In his office onboard Air Force One, President Bush's spirits were high. He had just pulled off the coup of a secret trip to Baghdad, and was feeling buoyed by his talks with the new Iraqi government. After a year of criticism from his own party, Bush brushed off hopes that he might lower troop levels to help the GOP in November's congressional elections. "I believe in supporting a strategy that will work," he told reporters while sitting on his airplane office sofa. "Not work for some immediate political situation, but work for the good of the Iraqi people, and for ourselves and, equally important, [to] help us win this war on terror."
Bush's firm tone was part of a fresh strategy to build bipartisan support for the new Iraqi cabinet. He held what his aides called a "respectful" meeting with congressional leaders of both parties at the White House the day he returned from Iraq, as he tried to stay above the political fray. "I do have a keen sense that the president thinks it's enormously more important that public support be sustained than that Republicans get some political advantage in an election," says White House chief of staff Josh Bolten.
But while the president made nice, his strategist Karl Rove made war. On the day he discovered he no longer faced indictment in the CIA leak case, Rove suggested that Democrats (including decorated veterans Sen. John Kerry and Rep. John Murtha) couldn't be relied on. "They may be with you for the first shots," he said in Manchester, N.H., "but they're not going to be there for the last tough battles."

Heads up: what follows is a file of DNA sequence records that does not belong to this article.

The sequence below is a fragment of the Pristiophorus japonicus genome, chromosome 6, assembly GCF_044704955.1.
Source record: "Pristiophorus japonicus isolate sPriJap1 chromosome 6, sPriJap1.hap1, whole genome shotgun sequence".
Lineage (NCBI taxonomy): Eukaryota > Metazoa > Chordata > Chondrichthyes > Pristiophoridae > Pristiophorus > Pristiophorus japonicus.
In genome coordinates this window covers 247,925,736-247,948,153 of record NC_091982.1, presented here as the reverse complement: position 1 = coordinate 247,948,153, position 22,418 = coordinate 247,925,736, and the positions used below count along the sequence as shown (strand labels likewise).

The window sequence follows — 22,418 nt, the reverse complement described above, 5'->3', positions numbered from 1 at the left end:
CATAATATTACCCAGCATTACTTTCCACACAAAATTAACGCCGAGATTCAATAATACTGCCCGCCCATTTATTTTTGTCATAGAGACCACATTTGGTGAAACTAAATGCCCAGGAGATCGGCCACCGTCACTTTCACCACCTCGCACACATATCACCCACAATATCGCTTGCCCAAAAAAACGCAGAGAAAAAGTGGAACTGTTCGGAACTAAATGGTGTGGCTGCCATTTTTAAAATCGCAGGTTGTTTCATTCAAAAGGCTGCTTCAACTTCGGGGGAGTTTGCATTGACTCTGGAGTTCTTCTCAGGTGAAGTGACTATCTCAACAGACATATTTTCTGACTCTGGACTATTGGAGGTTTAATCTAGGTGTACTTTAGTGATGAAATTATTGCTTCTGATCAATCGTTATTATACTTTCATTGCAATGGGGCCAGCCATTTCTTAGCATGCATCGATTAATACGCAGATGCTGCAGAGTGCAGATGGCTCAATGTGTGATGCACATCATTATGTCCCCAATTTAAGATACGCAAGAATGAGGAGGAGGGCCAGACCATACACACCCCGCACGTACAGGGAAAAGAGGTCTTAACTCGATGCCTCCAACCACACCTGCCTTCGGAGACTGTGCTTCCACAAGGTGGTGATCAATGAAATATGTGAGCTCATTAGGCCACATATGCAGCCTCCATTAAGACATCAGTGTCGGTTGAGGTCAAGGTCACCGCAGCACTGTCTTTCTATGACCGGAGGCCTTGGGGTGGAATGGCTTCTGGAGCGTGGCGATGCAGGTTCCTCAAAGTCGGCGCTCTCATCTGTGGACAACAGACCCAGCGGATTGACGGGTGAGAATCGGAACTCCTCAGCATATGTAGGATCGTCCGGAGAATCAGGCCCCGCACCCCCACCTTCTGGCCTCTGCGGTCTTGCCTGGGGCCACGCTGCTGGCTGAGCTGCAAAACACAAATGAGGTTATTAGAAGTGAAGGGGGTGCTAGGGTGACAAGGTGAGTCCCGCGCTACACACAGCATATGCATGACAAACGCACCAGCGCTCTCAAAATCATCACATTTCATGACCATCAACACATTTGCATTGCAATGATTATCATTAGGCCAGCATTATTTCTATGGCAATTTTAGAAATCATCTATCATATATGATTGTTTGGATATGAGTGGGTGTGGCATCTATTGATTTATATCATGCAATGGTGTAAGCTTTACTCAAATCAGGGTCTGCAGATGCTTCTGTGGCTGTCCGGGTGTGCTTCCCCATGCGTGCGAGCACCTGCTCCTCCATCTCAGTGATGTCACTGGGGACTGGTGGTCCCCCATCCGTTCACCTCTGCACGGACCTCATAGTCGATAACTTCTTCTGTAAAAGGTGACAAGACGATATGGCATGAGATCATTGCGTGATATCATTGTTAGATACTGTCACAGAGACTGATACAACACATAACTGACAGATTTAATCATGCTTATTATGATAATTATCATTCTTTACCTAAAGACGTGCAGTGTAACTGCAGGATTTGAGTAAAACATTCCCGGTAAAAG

Rove's red-meat attacks set the tone for last week's congressional debates on Iraq. A White House "prep book" for the GOP included sections on "the costs of cut and run" and ready-made rebuttals of Democratic proposals that U.S. troops should withdraw soon to force Iraqis to fight for themselves. Against a Democratic Party that is far from unified on Iraq, the GOP won a symbolic House vote that rejected a deadline for troop withdrawals and tied Iraq to the wider war on terror.
The upbeat mood in the White House was not reflected in the polls: most showed only small shifts in Bush's approval. Still, lawmakers were struck by the change in atmosphere when they joined Bush for a Texas-themed picnic at the White House. "It was like they'd gotten a second wind, the president especially," said one congressional aide, who declined to be named when talking about a private event. "I haven't seen them that relaxed in a long, long time."